Duara pointed out that state power partly broke apart the original political system in villages in the process of modernization, and that the new elite who put profit-making first replaced the original rulers who contributed to village protection. However, it should be noted that such a transformation, in essence, represents a change of the interest group within the village. This indicates that in traditional or modern Chinese villages, governance construction was founded on rural conventions and hierarchy.


Dynamic interplay
The dynamic game between the endogenous and administrative forces brought into being an autocratic unity in traditional China on one hand. The state reached into every corner of villages by strengthening organizational construction. For instance, the 10-household system was introduced to achieve mutual supervision in neighborhoods, and the 110-household system of management was intended to facilitate population registry for taxation purposes.


On the other hand, there were autonomous village communities that had a high but differentiated level of autonomy based on the clan authority and rural regulations. American sociologist Sidney Gamble (1890-1968) said that Chinese villagers had a considerable degree of control over local affairs and were able to reclaim what was taken from them by the central authority through various reforms.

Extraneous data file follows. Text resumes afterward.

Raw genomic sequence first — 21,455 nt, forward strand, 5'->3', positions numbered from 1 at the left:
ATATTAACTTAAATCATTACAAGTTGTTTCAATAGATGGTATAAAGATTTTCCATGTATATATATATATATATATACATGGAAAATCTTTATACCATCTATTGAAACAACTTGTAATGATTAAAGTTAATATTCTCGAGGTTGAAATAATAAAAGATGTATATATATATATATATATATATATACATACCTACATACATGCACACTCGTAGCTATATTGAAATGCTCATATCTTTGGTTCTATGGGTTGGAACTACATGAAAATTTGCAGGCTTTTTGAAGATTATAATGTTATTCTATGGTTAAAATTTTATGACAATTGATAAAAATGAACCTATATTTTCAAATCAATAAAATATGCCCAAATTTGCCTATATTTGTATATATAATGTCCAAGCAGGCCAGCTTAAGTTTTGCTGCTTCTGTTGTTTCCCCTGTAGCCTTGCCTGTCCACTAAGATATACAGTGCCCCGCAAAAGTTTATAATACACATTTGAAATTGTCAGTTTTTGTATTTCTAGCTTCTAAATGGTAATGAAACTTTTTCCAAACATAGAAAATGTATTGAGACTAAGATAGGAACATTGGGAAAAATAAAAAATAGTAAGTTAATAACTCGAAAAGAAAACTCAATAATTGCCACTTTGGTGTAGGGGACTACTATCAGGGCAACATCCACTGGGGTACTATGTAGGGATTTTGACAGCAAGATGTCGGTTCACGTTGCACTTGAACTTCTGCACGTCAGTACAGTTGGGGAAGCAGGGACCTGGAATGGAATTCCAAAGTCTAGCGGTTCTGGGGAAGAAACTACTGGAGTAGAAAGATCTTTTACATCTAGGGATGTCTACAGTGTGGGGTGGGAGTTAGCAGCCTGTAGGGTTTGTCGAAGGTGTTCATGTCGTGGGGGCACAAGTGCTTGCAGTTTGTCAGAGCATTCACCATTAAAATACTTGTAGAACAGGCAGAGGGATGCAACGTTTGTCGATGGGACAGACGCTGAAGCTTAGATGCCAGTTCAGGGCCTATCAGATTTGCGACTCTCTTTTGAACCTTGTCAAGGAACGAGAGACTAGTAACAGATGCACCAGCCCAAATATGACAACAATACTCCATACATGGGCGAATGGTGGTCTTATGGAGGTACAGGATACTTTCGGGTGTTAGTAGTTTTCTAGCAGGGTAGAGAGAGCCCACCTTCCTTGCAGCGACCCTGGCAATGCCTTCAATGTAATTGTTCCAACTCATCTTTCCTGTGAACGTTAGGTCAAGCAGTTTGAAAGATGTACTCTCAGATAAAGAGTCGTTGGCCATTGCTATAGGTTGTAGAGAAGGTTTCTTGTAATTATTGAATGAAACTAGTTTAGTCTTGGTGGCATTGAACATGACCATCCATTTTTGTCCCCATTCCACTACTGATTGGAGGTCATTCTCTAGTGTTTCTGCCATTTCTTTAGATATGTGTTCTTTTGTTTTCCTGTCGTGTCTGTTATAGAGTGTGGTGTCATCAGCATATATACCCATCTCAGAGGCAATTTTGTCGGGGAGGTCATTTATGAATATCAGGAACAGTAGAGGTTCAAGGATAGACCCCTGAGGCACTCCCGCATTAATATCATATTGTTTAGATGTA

Thus, the integration of governance has always been accompanied by the diversification of forms of governance. Villages could not completely resist the coercive force of the state, which, however, in turn was unable to absolutely devour the inherent system in villages. In modern China, the historical inertia and the weakening of the national authority made it inevitable for rural traditions to continue to play a vital role. Nevertheless, their forms have been constantly changing in response to drastic transformations in society at that time.

Therefore, it has been difficult to promote state authority nationwide, even in a county, because endogenous growth momentum continues to play an important role. The dynamic balance of the two forces imbued rural governance in different periods with distinctive characteristics of the times.

Rural development in modern China is a result of the combination of administrative and endogenous forces, and it is inadvisable to neglect the influence of any one. Moreover, the formation of the rural governance mode has also been shaped by the interplay of the two forces.


Ren Jidong is from the Institute of History at the Tianjin Academy of Social Sciences.